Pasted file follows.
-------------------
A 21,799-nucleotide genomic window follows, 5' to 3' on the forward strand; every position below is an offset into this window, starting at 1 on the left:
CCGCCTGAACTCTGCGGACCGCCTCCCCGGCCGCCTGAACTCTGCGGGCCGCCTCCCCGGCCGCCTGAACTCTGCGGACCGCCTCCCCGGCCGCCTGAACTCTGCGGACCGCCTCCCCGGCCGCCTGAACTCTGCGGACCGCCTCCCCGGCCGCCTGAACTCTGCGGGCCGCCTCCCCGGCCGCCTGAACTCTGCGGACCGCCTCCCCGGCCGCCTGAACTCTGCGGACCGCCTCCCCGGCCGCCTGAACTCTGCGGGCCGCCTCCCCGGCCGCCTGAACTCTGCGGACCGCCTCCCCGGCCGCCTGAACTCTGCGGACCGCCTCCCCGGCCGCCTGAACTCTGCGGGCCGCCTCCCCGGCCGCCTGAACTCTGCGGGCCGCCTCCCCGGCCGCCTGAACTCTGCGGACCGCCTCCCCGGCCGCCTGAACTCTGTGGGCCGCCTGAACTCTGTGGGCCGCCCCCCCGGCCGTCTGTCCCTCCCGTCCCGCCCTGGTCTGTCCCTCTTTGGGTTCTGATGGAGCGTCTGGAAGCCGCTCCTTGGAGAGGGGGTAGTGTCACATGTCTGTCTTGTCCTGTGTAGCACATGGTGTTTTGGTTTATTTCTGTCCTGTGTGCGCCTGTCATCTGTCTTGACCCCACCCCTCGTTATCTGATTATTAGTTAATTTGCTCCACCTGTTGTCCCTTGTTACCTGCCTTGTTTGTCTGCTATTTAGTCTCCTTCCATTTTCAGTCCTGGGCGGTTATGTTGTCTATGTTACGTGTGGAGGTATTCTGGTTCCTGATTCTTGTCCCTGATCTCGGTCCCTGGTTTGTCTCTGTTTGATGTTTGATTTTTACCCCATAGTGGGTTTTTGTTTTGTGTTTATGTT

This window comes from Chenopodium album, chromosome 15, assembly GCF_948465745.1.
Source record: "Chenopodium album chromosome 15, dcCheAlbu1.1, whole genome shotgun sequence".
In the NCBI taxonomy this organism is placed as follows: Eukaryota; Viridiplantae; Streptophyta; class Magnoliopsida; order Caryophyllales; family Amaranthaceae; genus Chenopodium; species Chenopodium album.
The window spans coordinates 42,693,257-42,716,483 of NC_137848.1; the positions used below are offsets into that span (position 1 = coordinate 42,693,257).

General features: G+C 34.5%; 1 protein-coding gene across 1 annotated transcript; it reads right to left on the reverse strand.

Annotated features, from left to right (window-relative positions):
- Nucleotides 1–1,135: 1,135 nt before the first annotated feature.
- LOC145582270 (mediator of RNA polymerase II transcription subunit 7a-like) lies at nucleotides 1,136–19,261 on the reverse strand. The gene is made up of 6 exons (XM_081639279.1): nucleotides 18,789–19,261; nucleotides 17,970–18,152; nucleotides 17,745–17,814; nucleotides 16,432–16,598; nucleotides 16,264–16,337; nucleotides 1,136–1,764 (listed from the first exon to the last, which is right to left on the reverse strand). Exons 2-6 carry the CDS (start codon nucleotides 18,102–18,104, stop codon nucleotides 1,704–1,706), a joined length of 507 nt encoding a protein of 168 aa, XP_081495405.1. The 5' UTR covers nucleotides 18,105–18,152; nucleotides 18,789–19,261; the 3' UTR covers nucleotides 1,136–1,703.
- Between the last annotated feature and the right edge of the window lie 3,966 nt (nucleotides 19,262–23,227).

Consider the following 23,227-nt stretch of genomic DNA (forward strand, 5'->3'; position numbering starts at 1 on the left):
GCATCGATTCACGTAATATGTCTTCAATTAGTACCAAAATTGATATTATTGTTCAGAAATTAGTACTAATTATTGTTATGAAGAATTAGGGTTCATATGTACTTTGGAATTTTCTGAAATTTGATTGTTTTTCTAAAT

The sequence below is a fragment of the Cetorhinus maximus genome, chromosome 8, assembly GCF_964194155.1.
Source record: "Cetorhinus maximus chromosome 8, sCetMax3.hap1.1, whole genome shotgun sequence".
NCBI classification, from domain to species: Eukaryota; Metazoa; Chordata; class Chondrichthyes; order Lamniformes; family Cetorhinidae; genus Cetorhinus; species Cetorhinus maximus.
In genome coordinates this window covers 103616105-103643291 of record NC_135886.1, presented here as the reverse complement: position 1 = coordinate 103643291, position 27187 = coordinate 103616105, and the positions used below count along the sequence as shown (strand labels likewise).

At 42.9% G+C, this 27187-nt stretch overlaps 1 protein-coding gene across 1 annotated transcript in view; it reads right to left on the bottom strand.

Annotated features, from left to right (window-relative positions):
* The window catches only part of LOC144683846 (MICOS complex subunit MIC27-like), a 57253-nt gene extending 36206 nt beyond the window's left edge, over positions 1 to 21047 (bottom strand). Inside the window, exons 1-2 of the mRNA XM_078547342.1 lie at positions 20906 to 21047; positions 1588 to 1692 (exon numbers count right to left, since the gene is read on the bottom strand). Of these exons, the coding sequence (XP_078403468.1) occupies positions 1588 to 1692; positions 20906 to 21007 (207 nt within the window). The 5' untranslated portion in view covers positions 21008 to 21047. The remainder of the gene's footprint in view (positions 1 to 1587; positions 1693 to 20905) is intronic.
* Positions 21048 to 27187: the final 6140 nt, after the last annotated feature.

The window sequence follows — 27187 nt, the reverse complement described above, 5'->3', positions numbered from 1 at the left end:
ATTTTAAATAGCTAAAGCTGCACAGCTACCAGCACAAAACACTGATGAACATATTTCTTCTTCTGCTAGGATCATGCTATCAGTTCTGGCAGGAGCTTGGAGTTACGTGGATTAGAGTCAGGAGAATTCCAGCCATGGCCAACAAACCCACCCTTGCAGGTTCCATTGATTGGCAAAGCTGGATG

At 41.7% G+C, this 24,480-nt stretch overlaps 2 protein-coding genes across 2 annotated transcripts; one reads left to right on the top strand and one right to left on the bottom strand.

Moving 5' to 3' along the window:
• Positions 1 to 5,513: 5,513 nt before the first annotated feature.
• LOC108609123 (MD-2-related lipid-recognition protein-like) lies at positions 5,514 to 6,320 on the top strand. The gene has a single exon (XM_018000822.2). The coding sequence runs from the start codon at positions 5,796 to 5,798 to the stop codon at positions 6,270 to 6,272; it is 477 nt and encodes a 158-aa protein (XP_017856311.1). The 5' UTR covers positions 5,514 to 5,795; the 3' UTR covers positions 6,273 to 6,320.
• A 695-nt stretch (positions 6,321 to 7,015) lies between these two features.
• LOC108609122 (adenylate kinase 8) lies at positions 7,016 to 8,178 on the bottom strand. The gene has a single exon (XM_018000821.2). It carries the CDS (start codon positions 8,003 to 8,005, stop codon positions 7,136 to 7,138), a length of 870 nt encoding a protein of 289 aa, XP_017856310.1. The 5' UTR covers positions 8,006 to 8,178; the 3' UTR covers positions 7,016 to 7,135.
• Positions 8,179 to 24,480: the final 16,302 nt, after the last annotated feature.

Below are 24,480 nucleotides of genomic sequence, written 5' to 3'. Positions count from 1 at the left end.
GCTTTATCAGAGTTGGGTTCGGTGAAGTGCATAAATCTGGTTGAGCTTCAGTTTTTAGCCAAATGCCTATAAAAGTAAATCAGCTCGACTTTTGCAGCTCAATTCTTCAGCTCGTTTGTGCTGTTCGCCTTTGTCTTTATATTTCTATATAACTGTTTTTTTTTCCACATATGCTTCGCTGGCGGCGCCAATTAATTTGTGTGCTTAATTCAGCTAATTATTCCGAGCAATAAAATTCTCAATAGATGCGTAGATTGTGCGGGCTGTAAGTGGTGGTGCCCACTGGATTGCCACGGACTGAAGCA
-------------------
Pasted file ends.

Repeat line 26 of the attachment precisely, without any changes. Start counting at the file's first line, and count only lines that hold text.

• Positions 1 to 5,513: 5,513 nt before the first annotated feature.